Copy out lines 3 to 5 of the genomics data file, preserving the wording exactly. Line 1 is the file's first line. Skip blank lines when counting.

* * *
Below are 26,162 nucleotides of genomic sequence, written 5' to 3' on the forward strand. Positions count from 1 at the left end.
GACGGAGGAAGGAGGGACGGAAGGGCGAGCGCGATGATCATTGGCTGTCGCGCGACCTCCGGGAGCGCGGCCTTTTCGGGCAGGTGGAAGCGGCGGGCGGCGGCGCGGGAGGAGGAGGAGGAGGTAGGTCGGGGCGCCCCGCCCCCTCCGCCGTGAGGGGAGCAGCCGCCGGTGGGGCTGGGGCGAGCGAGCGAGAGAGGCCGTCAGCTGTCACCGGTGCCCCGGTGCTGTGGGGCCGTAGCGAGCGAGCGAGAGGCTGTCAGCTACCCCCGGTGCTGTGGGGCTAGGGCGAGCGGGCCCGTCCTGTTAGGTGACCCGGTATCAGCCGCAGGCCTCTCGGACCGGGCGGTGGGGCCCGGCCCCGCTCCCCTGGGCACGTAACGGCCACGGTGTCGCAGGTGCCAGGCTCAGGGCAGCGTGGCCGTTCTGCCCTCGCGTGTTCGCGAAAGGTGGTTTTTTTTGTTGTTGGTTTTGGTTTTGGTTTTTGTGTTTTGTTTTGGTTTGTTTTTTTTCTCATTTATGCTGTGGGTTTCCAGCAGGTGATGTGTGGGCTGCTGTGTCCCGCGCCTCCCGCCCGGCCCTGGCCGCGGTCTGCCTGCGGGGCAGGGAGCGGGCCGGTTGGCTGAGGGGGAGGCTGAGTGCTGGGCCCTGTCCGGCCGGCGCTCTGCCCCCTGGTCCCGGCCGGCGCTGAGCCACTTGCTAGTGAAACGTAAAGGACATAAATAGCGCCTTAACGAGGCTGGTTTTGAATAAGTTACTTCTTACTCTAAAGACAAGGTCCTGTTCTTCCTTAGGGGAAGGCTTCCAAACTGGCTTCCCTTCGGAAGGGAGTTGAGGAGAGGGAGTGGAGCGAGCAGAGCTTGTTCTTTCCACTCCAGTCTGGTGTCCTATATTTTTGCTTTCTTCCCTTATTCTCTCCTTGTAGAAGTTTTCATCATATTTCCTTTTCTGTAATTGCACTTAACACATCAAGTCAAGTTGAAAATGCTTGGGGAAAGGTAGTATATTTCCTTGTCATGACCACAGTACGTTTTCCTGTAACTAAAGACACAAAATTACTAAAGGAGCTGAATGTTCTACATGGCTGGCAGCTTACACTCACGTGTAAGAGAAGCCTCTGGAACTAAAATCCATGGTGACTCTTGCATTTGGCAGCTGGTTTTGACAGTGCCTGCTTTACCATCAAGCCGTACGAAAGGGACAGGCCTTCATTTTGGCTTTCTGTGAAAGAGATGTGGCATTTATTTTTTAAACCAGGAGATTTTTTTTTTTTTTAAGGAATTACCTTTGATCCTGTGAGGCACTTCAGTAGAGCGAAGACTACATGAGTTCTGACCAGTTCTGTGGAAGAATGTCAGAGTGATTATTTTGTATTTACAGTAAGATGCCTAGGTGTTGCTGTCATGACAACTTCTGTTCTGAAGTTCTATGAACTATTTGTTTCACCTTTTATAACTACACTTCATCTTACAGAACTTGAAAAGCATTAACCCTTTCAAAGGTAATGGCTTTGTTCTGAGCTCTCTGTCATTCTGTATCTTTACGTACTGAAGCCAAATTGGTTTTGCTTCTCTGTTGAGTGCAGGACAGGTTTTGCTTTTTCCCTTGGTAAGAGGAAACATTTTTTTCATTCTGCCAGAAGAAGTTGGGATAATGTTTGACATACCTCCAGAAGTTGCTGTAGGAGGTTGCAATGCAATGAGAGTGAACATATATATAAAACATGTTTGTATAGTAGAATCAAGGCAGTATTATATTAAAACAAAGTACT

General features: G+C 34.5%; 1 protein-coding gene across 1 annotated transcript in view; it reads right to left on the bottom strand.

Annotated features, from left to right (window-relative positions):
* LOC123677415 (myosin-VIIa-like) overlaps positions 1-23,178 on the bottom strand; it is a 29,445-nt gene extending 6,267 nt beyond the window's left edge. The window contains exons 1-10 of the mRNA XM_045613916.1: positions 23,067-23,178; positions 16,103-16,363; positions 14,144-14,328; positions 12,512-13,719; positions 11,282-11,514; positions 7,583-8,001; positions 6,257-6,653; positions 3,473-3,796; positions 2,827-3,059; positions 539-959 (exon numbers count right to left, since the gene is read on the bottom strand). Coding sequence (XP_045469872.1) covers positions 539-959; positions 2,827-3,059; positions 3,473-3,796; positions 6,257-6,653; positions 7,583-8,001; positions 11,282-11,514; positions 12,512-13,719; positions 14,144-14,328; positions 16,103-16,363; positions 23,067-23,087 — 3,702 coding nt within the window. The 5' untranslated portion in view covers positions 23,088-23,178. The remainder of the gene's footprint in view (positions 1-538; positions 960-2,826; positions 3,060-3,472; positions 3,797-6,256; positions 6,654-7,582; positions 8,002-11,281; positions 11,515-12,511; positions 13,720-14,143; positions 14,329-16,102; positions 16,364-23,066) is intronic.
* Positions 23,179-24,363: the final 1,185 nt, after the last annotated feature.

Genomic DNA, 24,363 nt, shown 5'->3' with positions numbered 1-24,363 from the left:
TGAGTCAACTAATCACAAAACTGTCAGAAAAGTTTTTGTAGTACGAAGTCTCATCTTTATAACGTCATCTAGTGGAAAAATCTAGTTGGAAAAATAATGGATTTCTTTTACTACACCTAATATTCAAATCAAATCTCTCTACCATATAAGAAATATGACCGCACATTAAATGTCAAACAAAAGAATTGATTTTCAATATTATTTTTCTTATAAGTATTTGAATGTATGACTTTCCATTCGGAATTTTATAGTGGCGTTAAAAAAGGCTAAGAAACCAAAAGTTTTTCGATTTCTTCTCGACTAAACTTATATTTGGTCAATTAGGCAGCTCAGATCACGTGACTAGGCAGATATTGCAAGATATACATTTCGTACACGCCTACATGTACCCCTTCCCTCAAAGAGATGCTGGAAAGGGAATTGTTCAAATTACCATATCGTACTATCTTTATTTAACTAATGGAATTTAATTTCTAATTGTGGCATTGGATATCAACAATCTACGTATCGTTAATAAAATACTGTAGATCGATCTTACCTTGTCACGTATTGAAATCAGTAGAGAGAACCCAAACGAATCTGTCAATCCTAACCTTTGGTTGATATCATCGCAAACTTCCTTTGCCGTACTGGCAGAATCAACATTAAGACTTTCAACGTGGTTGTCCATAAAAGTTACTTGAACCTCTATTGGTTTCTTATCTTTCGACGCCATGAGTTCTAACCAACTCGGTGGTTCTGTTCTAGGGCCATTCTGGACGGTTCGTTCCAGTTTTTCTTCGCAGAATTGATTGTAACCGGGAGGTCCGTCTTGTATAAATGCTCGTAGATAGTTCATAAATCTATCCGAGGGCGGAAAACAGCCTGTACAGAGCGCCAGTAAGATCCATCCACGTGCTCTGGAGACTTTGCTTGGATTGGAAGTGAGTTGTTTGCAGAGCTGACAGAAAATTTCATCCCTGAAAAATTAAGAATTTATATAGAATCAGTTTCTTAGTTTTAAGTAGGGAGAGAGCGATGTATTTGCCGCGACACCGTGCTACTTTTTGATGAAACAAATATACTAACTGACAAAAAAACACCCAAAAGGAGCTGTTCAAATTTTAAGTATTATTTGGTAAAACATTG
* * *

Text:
General features: G+C 34.5%; 1 protein-coding gene across 1 annotated transcript in view; it reads right to left on the bottom strand.

Annotated features, from left to right (window-relative positions):
* LOC123677415 (myosin-VIIa-like) overlaps positions 1-23,178 on the bottom strand; it is a 29,445-nt gene extending 6,267 nt beyond the window's left edge. The window contains exons 1-10 of the mRNA XM_045613916.1: positions 23,067-23,178; positions 16,103-16,363; positions 14,144-14,328; positions 12,512-13,719; positions 11,282-11,514; positions 7,583-8,001; positions 6,257-6,653; positions 3,473-3,796; positions 2,827-3,059; positions 539-959 (exon numbers count right to left, since the gene is read on the bottom strand). Coding sequence (XP_045469872.1) covers positions 539-959; positions 2,827-3,059; positions 3,473-3,796; positions 6,257-6,653; positions 7,583-8,001; positions 11,282-11,514; positions 12,512-13,719; positions 14,144-14,328; positions 16,103-16,363; positions 23,067-23,087 — 3,702 coding nt within the window. The 5' untranslated portion in view covers positions 23,088-23,178. The remainder of the gene's footprint in view (positions 1-538; positions 960-2,826; positions 3,060-3,472; positions 3,797-6,256; positions 6,654-7,582; positions 8,002-11,281; positions 11,515-12,511; positions 13,720-14,143; positions 14,329-16,102; positions 16,364-23,066) is intronic.